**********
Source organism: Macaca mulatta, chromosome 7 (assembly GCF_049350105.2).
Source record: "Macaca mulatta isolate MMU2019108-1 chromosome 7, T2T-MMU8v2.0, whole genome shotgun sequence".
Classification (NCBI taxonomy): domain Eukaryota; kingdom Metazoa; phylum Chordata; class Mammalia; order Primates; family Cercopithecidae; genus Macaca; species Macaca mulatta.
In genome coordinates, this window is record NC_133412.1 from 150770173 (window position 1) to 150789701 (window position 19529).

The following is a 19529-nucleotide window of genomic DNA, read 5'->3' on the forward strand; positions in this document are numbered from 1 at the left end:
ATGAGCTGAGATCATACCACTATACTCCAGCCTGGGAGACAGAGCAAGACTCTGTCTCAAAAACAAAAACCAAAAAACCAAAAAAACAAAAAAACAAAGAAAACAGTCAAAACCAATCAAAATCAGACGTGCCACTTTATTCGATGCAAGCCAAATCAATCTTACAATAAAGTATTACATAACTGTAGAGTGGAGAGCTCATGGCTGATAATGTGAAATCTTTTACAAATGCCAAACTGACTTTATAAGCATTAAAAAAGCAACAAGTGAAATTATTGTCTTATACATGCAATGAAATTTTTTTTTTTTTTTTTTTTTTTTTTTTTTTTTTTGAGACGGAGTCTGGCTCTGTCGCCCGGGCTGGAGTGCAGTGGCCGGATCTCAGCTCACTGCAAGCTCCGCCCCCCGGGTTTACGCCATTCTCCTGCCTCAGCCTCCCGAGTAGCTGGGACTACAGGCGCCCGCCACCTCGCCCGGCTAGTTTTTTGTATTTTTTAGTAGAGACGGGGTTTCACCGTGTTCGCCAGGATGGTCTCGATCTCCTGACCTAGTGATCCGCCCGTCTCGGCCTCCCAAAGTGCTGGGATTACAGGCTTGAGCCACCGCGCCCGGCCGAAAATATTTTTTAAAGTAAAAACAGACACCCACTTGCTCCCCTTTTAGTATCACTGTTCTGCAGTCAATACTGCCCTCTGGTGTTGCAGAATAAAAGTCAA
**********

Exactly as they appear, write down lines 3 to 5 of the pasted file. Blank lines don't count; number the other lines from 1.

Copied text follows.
Classification (NCBI taxonomy): domain Eukaryota; kingdom Metazoa; phylum Chordata; class Mammalia; order Primates; family Cercopithecidae; genus Macaca; species Macaca mulatta.
In genome coordinates, this window is record NC_133412.1 from 150770173 (window position 1) to 150789701 (window position 19529).

The following is a 19529-nucleotide window of genomic DNA, read 5'->3' on the forward strand; positions in this document are numbered from 1 at the left end: